On the one hand, the narrative itself provides viewers with a mythology that is vivid and gripping as it covers well-trodden, mythically familiar territory—good battling evil, revealed mysteries about the true order of the cosmos, innocence lost, self-discovery, transcendence of death, and ultimate reconciliations.Laderman recognizes the inevitable disdain from theologians and biblical scholars, as unserious or passing fancies, but concludes with this thought:
On the other hand, the series has made a dramatic impact over the years on the lives of devoted fans: personal identities have been transformed; tight-knit communities have been formed; complex and meaningful ritual systems have emerged in cyberspace, at conventions, with video games, and in other non-theater settings. Seeing the films is simply not enough for many who seek to bring the Star Wars mythology to life and into their own lives.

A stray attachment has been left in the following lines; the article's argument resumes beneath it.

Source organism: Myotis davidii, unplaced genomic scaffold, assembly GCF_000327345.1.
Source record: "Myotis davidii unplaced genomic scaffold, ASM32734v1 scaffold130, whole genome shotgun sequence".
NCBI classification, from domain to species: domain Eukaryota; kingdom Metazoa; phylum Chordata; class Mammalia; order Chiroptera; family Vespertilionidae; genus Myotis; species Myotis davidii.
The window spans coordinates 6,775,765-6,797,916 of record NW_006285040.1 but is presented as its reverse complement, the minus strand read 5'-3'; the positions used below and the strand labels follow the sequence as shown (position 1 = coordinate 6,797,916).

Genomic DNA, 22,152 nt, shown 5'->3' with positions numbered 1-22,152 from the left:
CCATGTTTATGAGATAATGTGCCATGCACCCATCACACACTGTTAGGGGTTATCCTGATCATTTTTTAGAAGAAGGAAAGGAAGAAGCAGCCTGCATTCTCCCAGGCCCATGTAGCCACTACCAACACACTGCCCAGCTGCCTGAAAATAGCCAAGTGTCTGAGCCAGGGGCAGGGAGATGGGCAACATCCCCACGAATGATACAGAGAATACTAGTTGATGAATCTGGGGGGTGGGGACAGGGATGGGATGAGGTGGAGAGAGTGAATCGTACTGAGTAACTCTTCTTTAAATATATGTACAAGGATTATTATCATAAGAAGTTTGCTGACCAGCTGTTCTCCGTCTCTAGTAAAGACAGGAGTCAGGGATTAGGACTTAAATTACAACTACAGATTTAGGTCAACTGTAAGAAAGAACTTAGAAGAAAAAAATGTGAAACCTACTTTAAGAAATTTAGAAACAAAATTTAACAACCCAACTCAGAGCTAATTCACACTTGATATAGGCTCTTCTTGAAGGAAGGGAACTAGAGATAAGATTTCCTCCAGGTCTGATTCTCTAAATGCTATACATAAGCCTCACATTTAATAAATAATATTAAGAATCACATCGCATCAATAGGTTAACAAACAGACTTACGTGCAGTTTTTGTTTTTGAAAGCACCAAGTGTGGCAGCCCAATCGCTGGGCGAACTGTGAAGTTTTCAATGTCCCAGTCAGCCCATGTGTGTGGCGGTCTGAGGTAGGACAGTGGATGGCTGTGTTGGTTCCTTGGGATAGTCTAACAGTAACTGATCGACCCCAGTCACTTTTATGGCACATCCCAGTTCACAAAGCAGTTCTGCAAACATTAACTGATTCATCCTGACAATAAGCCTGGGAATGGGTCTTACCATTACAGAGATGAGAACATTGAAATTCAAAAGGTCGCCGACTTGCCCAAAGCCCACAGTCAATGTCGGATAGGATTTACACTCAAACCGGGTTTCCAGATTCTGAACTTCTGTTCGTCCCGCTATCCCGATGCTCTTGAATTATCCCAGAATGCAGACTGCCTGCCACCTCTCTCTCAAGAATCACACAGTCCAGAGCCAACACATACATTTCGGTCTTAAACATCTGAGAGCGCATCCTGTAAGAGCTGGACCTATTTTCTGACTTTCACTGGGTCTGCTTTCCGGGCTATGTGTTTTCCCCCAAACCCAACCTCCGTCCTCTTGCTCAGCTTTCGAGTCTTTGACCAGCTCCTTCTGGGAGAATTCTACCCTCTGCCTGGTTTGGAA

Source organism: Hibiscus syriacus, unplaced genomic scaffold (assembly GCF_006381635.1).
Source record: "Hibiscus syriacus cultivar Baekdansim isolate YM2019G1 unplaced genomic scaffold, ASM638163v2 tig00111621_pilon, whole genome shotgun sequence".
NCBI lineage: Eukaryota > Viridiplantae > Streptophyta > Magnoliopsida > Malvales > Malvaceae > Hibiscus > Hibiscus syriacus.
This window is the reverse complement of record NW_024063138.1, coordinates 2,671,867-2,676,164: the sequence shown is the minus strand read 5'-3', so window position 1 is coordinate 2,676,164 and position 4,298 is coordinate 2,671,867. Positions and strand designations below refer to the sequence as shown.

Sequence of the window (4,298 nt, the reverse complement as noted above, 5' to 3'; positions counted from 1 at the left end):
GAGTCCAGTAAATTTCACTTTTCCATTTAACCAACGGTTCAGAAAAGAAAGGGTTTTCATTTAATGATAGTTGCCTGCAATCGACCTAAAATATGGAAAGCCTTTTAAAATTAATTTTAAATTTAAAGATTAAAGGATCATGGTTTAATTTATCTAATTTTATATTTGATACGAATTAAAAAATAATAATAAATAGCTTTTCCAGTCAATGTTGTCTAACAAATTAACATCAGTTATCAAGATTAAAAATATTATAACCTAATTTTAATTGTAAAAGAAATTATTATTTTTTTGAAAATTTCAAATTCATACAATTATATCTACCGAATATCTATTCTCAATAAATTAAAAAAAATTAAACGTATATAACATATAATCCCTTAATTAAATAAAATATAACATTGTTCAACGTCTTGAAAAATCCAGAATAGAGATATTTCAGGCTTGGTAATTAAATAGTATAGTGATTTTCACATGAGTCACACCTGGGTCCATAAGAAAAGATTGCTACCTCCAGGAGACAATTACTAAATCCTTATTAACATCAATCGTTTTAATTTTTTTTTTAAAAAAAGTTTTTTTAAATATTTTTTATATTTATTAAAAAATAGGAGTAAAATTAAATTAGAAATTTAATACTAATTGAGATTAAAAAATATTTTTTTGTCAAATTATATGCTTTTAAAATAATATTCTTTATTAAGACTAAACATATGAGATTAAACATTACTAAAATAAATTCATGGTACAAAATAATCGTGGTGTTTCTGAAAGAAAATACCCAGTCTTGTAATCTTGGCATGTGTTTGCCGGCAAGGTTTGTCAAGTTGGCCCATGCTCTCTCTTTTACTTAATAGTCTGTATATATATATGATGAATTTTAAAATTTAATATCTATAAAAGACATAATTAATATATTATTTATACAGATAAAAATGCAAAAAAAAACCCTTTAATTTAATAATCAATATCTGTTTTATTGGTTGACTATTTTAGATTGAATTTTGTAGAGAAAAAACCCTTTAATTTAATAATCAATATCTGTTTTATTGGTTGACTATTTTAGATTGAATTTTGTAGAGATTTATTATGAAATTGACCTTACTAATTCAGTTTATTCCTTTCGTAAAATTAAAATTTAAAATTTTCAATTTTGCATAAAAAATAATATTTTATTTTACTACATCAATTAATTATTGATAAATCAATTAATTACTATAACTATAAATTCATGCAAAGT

Welcome to the twenty-first century, when sacred matters are not limited to the monotheists, or confined by conventional religious traditions. ... Master Yoda and Obi Wan Kenobi are legitimate guiding religious lights whose words and actions stir the imagination and rally the faithful in ways those of us who study religion are only beginning to understand.Count me, a fan of the movies, in the disdainful category. Within the growing secularization of Europe and the United Kingdom especially, providing atheists - how the government actually recognizes this group - and jokers, people apathetic to religion, with a "fun" option, and viola!, you get a sizable religious following.
Or maybe the Force is just not with me.